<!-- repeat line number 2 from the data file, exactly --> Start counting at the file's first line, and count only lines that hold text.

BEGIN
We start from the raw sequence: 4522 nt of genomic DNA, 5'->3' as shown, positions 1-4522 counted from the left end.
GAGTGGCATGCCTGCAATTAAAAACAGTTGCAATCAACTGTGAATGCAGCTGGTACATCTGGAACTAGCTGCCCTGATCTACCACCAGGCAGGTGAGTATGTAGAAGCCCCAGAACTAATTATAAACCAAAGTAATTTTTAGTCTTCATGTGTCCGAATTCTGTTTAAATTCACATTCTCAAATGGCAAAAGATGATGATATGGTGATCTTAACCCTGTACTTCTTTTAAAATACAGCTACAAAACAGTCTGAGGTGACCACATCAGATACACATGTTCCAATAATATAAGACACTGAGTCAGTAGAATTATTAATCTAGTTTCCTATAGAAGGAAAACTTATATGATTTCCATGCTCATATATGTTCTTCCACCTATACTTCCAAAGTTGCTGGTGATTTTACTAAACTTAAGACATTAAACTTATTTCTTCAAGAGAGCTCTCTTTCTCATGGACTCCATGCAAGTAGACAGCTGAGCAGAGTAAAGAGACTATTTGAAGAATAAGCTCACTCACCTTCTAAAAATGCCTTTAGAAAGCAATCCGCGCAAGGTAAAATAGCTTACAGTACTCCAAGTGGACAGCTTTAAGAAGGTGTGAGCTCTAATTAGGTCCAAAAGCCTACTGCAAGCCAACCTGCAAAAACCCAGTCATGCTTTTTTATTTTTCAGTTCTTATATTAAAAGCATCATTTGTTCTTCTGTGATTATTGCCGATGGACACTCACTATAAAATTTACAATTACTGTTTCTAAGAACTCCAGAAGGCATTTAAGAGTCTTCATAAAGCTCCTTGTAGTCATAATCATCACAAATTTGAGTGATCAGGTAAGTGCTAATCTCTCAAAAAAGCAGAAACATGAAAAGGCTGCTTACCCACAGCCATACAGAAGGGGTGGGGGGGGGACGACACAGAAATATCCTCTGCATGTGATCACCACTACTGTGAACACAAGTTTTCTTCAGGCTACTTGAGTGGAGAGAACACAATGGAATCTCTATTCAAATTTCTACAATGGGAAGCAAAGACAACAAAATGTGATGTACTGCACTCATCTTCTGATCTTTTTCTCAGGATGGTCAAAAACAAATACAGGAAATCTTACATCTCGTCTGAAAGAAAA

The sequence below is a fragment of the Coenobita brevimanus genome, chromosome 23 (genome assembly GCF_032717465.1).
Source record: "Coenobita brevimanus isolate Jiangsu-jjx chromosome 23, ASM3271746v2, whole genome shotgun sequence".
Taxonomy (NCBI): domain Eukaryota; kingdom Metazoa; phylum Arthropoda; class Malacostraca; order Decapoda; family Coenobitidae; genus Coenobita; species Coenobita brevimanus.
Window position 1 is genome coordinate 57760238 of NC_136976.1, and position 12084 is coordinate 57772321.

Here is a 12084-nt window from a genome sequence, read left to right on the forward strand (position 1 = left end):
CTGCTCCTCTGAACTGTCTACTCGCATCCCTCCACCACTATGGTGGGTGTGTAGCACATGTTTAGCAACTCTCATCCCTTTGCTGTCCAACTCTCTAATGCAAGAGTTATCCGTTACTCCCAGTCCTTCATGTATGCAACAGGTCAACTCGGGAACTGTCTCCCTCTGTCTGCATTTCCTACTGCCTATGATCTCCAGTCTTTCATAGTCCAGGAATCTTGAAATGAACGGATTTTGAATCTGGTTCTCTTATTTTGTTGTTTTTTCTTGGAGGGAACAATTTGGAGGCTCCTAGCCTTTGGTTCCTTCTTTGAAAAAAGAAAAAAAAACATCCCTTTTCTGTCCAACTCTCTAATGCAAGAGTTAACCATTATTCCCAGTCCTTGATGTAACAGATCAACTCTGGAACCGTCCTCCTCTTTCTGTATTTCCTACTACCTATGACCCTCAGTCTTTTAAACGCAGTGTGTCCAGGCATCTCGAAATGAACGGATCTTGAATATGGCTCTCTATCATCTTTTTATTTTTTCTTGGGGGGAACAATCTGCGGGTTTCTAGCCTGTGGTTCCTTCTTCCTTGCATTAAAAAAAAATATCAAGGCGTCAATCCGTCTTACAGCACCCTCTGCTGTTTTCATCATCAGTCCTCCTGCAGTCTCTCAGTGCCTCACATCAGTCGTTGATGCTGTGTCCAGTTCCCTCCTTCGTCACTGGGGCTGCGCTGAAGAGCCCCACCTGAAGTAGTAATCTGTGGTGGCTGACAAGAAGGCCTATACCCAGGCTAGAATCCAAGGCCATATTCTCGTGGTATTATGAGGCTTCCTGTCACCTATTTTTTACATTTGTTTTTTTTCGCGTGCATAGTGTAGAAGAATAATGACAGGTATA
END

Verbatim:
GAGTGGCATGCCTGCAATTAAAAACAGTTGCAATCAACTGTGAATGCAGCTGGTACATCTGGAACTAGCTGCCCTGATCTACCACCAGGCAGGTGAGTATGTAGAAGCCCCAGAACTAATTATAAACCAAAGTAATTTTTAGTCTTCATGTGTCCGAATTCTGTTTAAATTCACATTCTCAAATGGCAAAAGATGATGATATGGTGATCTTAACCCTGTACTTCTTTTAAAATACAGCTACAAAACAGTCTGAGGTGACCACATCAGATACACATGTTCCAATAATATAAGACACTGAGTCAGTAGAATTATTAATCTAGTTTCCTATAGAAGGAAAACTTATATGATTTCCATGCTCATATATGTTCTTCCACCTATACTTCCAAAGTTGCTGGTGATTTTACTAAACTTAAGACATTAAACTTATTTCTTCAAGAGAGCTCTCTTTCTCATGGACTCCATGCAAGTAGACAGCTGAGCAGAGTAAAGAGACTATTTGAAGAATAAGCTCACTCACCTTCTAAAAATGCCTTTAGAAAGCAATCCGCGCAAGGTAAAATAGCTTACAGTACTCCAAGTGGACAGCTTTAAGAAGGTGTGAGCTCTAATTAGGTCCAAAAGCCTACTGCAAGCCAACCTGCAAAAACCCAGTCATGCTTTTTTATTTTTCAGTTCTTATATTAAAAGCATCATTTGTTCTTCTGTGATTATTGCCGATGGACACTCACTATAAAATTTACAATTACTGTTTCTAAGAACTCCAGAAGGCATTTAAGAGTCTTCATAAAGCTCCTTGTAGTCATAATCATCACAAATTTGAGTGATCAGGTAAGTGCTAATCTCTCAAAAAAGCAGAAACATGAAAAGGCTGCTTACCCACAGCCATACAGAAGGGGTGGGGGGGGGACGACACAGAAATATCCTCTGCATGTGATCACCACTACTGTGAACACAAGTTTTCTTCAGGCTACTTGAGTGGAGAGAACACAATGGAATCTCTATTCAAATTTCTACAATGGGAAGCAAAGACAACAAAATGTGATGTACTGCACTCATCTTCTGATCTTTTTCTCAGGATGGTCAAAAACAAATACAGGAAATCTTACATCTCGTCTGAAAGAAAA